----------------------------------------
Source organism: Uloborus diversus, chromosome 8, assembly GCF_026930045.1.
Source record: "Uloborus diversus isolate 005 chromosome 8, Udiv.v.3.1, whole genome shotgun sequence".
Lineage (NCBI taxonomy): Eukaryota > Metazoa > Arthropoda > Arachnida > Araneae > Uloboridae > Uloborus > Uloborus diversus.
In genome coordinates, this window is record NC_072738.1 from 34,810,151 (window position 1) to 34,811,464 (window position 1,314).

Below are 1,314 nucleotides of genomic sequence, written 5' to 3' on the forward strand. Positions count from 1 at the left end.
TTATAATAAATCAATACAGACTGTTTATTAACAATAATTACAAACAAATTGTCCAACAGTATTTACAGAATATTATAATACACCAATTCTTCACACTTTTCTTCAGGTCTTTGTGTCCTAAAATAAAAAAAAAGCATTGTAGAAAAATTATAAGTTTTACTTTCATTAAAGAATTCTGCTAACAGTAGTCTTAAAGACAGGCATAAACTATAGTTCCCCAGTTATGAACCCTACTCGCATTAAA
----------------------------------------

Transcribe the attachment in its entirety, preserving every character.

Source organism: Uloborus diversus, chromosome 8, assembly GCF_026930045.1.
Source record: "Uloborus diversus isolate 005 chromosome 8, Udiv.v.3.1, whole genome shotgun sequence".
Lineage (NCBI taxonomy): Eukaryota > Metazoa > Arthropoda > Arachnida > Araneae > Uloboridae > Uloborus > Uloborus diversus.
In genome coordinates, this window is record NC_072738.1 from 34,810,151 (window position 1) to 34,811,464 (window position 1,314).

Below are 1,314 nucleotides of genomic sequence, written 5' to 3' on the forward strand. Positions count from 1 at the left end.
TTATAATAAATCAATACAGACTGTTTATTAACAATAATTACAAACAAATTGTCCAACAGTATTTACAGAATATTATAATACACCAATTCTTCACACTTTTCTTCAGGTCTTTGTGTCCTAAAATAAAAAAAAAGCATTGTAGAAAAATTATAAGTTTTACTTTCATTAAAGAATTCTGCTAACAGTAGTCTTAAAGACAGGCATAAACTATAGTTCCCCAGTTATGAACCCTACTCGCATTAAA